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Dr. Lazar’s Heart Health Focus
February is American Heart Month and Dr. Michael Lazar, medical director of UPMC’s Heart & Vascular Institute in the Susquehanna region, has much to say about our hearts, how heart health care has changed, and the services that UPMC offers throughout our region.
Why is it important to take time to focus on your heart health? The heart is one of the most important organs in the body. Heart disease is a real concern in the U.S. and is the leading cause of death for men, women, and people of most racial and ethnic groups in U.S. One person dies every 37 seconds in the U.S. from cardiovascular disease.
Coronary artery disease is the narrowing or blockage of the coronary arteries, usually caused by atherosclerosis. Atherosclerosis (sometimes called “hardening” or “clogging” of the arteries) is the buildup of cholesterol and fatty deposits (called plaques) on the inner walls of the arteries. Because coronary artery disease often develops over decades, you might not notice a problem until you have a significant blockage or a heart attack. But there’s plenty you can do to prevent and treat coronary artery disease. A healthy lifestyle can make a big impact.
Heart failure is a condition in which the heart can’t pump enough blood to meet the body’s needs. In some cases, the heart can’t fill with enough blood. In other cases, the heart can’t pump blood to the rest of the body with enough force. Some people have both problems. Conditions managed with a provider through lifestyle adjustment, medication, and/or surgery
Heart attacks and cardiac arrest are serious medical conditions and require immediate medical attention. Acute coronary syndrome (ACS) is when the arteries that carry blood, oxygen, and nutrients get blocked. Heart attacks are a form of ACS. They occur when your heart doesn’t get enough blood supply. A heart attack is also known as a myocardial infarction.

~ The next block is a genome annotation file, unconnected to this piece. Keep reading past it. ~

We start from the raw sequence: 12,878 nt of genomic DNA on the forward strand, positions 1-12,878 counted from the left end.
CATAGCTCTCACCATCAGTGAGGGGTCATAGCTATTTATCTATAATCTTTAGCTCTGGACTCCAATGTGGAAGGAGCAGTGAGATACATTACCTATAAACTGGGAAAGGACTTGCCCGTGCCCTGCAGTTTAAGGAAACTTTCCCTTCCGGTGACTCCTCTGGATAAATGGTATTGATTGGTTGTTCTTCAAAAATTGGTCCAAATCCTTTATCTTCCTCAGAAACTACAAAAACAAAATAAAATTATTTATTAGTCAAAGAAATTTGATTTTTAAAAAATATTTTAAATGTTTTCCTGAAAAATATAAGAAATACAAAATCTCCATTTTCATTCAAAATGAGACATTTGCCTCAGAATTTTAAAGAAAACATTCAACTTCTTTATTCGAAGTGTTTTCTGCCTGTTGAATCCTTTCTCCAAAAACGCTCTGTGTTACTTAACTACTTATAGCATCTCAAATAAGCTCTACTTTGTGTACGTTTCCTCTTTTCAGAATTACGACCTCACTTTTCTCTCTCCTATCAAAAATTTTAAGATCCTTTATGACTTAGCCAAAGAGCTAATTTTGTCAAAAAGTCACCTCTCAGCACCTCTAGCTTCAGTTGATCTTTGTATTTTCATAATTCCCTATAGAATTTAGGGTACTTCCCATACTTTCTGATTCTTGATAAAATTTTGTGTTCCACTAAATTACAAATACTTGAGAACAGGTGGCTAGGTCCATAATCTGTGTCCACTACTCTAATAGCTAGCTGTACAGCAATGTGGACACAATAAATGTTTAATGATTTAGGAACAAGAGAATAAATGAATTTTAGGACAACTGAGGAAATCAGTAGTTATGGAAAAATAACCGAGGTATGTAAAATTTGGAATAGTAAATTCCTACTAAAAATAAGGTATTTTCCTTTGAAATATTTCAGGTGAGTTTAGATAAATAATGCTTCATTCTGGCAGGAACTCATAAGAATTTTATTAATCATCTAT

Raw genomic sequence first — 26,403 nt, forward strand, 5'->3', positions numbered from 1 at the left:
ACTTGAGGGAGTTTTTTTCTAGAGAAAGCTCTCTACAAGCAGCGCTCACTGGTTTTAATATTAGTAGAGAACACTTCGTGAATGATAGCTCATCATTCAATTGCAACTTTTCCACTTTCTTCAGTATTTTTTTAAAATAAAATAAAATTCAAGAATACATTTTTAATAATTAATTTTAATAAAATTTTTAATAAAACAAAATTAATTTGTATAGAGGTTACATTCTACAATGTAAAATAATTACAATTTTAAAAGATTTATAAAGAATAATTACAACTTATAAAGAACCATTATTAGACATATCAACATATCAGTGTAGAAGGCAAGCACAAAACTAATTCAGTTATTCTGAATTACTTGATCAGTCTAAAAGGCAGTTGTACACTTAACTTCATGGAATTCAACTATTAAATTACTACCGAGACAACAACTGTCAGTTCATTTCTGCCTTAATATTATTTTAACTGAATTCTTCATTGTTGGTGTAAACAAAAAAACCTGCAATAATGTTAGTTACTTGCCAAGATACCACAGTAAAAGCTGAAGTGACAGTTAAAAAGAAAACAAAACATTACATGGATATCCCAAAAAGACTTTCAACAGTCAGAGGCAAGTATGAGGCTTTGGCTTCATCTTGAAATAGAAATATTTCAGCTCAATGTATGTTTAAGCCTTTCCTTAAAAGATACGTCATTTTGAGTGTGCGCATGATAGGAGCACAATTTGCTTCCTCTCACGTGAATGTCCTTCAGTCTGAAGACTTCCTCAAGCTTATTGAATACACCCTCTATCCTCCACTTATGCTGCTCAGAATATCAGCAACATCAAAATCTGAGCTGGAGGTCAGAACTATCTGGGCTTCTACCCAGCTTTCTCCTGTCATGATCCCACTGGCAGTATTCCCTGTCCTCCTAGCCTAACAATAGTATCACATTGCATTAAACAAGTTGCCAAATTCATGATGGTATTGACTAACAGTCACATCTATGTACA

These can include: Widowmaker, STEMI, NSTEMI, and Coronary Spasm.
With sudden cardiac arrest (SCA), the heart malfunctions and suddenly stops beating unexpectedly. Sudden cardiac arrest is an electrical problem. A heart attack can cause a cardiac arrest. In cardiac arrest (also called sudden cardiac death or SCD), death results when the heart suddenly stops working properly. This is caused by irregular heart rhythms called arrhythmias. The most common arrhythmia in cardiac arrest is ventricular fibrillation. This is when the heart’s lower chambers suddenly start beating chaotically and don’t pump blood. Death occurs within minutes after the heart stops.
Cardiac arrest may be reversed if CPR (cardiopulmonary resuscitation) is performed and a defibrillator is used within minutes to shock the heart and restore a normal heart rhythm.
What are the signs and symptoms we should be aware of to recognize a heart emergency? Know your family history and manage risks, which can be different for everyone.
You may feel pressure or tightness in your chest, as if someone were standing on your chest. This pain, referred to as angina, usually occurs on the middle or left side of the chest. Angina is generally triggered by physical or emotional stress. The pain usually goes away within minutes after stopping the stressful activity. In some people, especially women, this pain may be fleeting or sharp and felt in the neck, arm or back.
Shortness of breath is another symptom to watch. If your heart can’t pump enough blood to meet your body’s needs, you may develop shortness of breath or extreme fatigue with exertion.
Be aware of heart attacks and what they look like. A completely blocked coronary artery will cause a heart attack. The classic signs and symptoms of a heart attack include crushing pressure in your chest and pain in your shoulder or arm, sometimes with shortness of breath and sweating.
Women are somewhat more likely than men are to experience less typical signs and symptoms of a heart attack, such as neck or jaw pain. Sometimes a heart attack occurs without any apparent signs or symptoms. Again, in a heart emergency it’s important to get medical treatment as soon as possible because time is muscle. Call 911.
UPMC’s Heart & Vascular Institute is located in Williamsport, however their team of providers also offer services in Mansfield and Wellsboro. Dr. Raymond Resnick sees patients in northern tier at the Mansfield clinic, while emergency care can be found at UPMC Wellsboro. When you need it, specialty care is a short drive away in Williamsport. Follow up, rehabilitation, and recovery can be done back in Tioga County – close to home.
More information on heart health and the services offered by UPMC in the Susquehanna region can be found by visiting UPMCSusquehanna.org/Heart.
Article written by Tyler Wagner, UPMC – edited by Home Page staff.
Videography: Andrew Moore
Video Editing: Andrew Moore
Anchor: Rhonda Pearson
Correspondent: Sara Vogt
Produced by Vogt Media
Home Page Sponsors: UPMC